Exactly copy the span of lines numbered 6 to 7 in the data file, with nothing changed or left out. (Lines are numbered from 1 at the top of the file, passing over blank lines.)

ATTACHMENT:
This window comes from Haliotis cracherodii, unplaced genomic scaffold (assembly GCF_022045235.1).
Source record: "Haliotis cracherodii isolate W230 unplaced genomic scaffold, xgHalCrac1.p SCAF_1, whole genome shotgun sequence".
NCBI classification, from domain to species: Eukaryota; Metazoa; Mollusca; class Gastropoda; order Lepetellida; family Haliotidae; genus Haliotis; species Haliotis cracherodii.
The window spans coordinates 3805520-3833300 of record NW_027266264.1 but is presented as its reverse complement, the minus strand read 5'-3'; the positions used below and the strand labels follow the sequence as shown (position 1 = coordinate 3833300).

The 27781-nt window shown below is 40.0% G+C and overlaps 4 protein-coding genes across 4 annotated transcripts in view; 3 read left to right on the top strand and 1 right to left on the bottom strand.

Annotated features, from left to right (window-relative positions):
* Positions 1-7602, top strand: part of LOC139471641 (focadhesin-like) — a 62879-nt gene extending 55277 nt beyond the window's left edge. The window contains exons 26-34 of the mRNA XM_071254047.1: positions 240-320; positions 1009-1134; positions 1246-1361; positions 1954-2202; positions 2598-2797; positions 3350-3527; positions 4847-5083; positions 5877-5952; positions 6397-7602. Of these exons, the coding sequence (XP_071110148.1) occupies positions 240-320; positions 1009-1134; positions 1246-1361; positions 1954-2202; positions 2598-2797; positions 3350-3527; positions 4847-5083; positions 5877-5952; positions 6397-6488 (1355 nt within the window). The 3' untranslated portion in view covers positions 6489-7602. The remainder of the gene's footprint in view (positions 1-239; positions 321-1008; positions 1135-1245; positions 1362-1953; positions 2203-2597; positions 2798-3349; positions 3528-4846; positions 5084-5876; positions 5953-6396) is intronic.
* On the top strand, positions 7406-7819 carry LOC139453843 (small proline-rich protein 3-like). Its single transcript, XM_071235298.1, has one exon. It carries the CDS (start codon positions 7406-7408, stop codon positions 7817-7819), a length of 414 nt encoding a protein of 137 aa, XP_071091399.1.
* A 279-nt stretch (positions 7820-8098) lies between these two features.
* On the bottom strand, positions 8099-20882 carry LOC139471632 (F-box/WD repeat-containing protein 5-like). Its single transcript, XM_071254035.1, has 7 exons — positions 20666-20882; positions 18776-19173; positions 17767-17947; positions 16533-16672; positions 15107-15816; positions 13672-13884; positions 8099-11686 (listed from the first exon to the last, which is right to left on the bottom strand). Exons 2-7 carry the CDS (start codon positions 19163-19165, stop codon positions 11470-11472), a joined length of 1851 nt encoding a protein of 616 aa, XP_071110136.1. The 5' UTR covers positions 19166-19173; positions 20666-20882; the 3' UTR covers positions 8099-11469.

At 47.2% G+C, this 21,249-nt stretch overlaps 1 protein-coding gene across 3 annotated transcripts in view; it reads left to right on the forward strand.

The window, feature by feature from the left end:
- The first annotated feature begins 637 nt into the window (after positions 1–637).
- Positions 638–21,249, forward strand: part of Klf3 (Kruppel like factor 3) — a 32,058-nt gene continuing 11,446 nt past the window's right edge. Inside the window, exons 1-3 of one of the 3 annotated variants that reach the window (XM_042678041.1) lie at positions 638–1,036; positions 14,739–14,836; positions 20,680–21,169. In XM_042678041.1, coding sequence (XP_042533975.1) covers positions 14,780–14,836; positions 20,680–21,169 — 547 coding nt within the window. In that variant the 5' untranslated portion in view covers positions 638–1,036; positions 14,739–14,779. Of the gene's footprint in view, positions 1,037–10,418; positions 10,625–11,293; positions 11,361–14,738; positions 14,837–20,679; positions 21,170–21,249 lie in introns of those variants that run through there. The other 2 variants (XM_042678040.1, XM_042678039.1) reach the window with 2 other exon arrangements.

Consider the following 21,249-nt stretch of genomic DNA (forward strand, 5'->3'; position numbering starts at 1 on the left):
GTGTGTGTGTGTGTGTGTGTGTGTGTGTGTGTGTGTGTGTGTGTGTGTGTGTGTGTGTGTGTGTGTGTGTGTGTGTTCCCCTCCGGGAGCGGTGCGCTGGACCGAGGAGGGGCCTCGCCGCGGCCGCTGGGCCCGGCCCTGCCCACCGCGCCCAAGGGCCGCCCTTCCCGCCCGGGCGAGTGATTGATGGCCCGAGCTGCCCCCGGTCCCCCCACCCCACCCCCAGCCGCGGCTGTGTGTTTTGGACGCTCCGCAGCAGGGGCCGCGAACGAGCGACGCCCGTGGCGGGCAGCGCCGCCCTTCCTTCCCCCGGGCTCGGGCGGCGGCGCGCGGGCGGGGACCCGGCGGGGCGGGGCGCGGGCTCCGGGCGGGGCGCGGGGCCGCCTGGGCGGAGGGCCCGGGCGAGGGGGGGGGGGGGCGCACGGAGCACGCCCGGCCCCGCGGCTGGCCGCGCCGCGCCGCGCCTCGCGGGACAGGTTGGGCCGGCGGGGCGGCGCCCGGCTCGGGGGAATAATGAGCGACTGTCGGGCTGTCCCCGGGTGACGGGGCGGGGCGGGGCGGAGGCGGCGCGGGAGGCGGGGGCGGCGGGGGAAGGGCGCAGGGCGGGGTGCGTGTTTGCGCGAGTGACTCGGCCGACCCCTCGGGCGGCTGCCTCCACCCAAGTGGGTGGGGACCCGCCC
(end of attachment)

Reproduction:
Annotated features, from left to right (window-relative positions):
* Positions 1-7602, top strand: part of LOC139471641 (focadhesin-like) — a 62879-nt gene extending 55277 nt beyond the window's left edge. The window contains exons 26-34 of the mRNA XM_071254047.1: positions 240-320; positions 1009-1134; positions 1246-1361; positions 1954-2202; positions 2598-2797; positions 3350-3527; positions 4847-5083; positions 5877-5952; positions 6397-7602. Of these exons, the coding sequence (XP_071110148.1) occupies positions 240-320; positions 1009-1134; positions 1246-1361; positions 1954-2202; positions 2598-2797; positions 3350-3527; positions 4847-5083; positions 5877-5952; positions 6397-6488 (1355 nt within the window). The 3' untranslated portion in view covers positions 6489-7602. The remainder of the gene's footprint in view (positions 1-239; positions 321-1008; positions 1135-1245; positions 1362-1953; positions 2203-2597; positions 2798-3349; positions 3528-4846; positions 5084-5876; positions 5953-6396) is intronic.